Was that possible?

Emily skidded through the gravel. No, that was crazy. Her mother still exchanged holiday cards with Mrs. DiLaurentis; she would’ve heard if Ali had returned. Back when Ali vanished, it was on the news 24/7. These days, her parents usually had on CNN while they ate breakfast. It would surely be a top story again.

Still, it was thrilling to consider. Every night for almost a year after Ali’s disappearance, Emily had asked her Magic 8 Ball if Alison would come back. Although it sometimes said, Wait and see, it never, ever said, No. She made bets with herself, too: If two kids get on the school bus today wearing red shirts, she would whisper to herself, Ali is okay. If they’re serving pizza at lunch, Ali’s not dead. If Coach makes us practice starts and turns, Ali will come back. Nine times out of ten, according to Emily’s little superstitions, Ali was on her way back to them.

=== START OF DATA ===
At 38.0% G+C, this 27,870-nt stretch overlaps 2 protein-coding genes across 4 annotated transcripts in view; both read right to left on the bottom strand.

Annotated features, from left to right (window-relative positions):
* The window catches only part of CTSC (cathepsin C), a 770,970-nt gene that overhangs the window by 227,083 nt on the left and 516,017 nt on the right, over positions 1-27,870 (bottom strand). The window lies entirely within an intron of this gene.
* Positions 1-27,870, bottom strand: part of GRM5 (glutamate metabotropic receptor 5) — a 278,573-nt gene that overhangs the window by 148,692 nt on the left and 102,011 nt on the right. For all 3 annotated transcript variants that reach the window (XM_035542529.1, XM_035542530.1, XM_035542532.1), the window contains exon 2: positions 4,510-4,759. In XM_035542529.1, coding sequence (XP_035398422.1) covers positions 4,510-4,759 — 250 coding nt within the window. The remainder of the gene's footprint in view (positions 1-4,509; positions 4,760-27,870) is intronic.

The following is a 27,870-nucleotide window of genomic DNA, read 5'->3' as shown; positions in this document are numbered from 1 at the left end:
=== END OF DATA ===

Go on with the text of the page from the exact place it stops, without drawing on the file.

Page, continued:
Maybe she’d been right all along.

She pumped uphill and around a sharp turn, narrowly avoiding a stone Revolutionary War battle memorial sign. If Ali was back, what would that mean for Emily’s friendship with Maya? She sort of doubted she could have two best friends…two best friends she felt so similarly about. She wondered what Ali would even think of Maya. What if they hated each other?

I loved it.

We should just be friends.

She swept past the beautiful farmhouses, crumbling stone inns, and gardeners’ pickups parked on the road’s shoulder. She used to bike this exact route to Ali’s house; the last time, in fact, had been before the kiss. Emily hadn’t planned to kiss Ali before she came; something had come over her in the heat of the moment. She would never forget how soft Ali’s lips were or the stunned look on Ali’s face when she pulled back. “What did you do that for?” she’d asked.